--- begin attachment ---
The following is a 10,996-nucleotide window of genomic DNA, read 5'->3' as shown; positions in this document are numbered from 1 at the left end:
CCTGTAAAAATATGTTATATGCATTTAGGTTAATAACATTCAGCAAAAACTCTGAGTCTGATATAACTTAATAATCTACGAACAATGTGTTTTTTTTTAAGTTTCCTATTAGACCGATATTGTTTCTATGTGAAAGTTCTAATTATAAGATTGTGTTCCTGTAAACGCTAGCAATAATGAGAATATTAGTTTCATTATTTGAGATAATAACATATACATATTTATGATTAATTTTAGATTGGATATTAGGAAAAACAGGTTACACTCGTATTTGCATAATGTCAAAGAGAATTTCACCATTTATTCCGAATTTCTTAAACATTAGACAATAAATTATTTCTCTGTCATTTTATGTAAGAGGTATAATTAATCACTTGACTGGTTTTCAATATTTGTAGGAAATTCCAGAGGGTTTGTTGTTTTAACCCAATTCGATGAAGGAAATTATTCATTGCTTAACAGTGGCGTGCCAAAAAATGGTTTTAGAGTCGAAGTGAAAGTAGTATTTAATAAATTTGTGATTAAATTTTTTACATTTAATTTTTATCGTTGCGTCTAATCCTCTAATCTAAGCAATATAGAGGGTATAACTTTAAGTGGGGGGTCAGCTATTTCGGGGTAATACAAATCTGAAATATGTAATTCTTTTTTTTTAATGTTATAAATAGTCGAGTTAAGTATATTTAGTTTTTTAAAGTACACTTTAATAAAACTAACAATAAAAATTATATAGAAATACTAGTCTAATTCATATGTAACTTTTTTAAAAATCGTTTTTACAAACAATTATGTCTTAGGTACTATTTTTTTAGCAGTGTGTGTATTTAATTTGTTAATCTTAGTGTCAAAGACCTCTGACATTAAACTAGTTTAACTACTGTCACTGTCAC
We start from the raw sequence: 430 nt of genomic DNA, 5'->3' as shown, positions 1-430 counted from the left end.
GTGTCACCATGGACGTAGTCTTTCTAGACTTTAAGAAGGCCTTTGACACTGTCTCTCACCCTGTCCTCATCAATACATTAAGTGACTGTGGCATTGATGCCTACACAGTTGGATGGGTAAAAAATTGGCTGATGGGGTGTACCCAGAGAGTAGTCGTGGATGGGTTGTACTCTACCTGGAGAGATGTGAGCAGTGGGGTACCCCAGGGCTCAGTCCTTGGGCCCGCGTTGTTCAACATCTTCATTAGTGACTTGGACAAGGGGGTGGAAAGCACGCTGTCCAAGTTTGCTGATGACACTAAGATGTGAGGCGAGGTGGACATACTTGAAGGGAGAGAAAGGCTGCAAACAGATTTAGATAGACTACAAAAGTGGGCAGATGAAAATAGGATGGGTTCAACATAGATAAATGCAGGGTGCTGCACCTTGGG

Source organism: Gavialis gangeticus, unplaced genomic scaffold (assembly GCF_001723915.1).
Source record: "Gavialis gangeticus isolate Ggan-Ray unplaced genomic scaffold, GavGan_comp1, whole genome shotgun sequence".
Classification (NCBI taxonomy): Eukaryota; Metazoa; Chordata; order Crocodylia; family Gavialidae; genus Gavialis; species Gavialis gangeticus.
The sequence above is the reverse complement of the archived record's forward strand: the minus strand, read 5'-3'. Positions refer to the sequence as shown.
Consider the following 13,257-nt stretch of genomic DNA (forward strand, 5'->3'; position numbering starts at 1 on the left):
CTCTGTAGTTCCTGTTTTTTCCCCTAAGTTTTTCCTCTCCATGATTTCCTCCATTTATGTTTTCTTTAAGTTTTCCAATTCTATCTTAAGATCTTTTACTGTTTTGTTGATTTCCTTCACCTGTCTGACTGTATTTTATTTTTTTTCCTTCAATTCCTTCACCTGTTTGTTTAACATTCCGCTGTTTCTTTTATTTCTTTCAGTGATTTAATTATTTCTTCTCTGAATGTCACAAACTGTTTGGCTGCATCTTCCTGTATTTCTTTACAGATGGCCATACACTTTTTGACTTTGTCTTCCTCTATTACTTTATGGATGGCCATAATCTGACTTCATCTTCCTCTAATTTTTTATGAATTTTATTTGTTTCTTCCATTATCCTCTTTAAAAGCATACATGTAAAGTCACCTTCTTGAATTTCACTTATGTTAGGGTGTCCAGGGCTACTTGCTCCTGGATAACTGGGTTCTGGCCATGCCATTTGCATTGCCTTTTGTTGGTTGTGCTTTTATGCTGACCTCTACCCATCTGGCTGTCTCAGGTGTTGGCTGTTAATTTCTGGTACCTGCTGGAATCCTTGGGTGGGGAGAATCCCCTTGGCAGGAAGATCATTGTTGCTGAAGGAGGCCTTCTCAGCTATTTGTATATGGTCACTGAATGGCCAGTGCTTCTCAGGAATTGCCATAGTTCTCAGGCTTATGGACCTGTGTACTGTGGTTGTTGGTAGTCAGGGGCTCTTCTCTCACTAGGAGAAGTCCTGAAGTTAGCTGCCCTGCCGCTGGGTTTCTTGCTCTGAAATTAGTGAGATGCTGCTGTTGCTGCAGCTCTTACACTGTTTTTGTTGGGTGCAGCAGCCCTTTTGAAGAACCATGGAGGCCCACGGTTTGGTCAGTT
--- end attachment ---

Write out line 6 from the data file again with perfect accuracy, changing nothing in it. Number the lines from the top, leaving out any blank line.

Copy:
Source record: "Gavialis gangeticus isolate Ggan-Ray unplaced genomic scaffold, GavGan_comp1, whole genome shotgun sequence".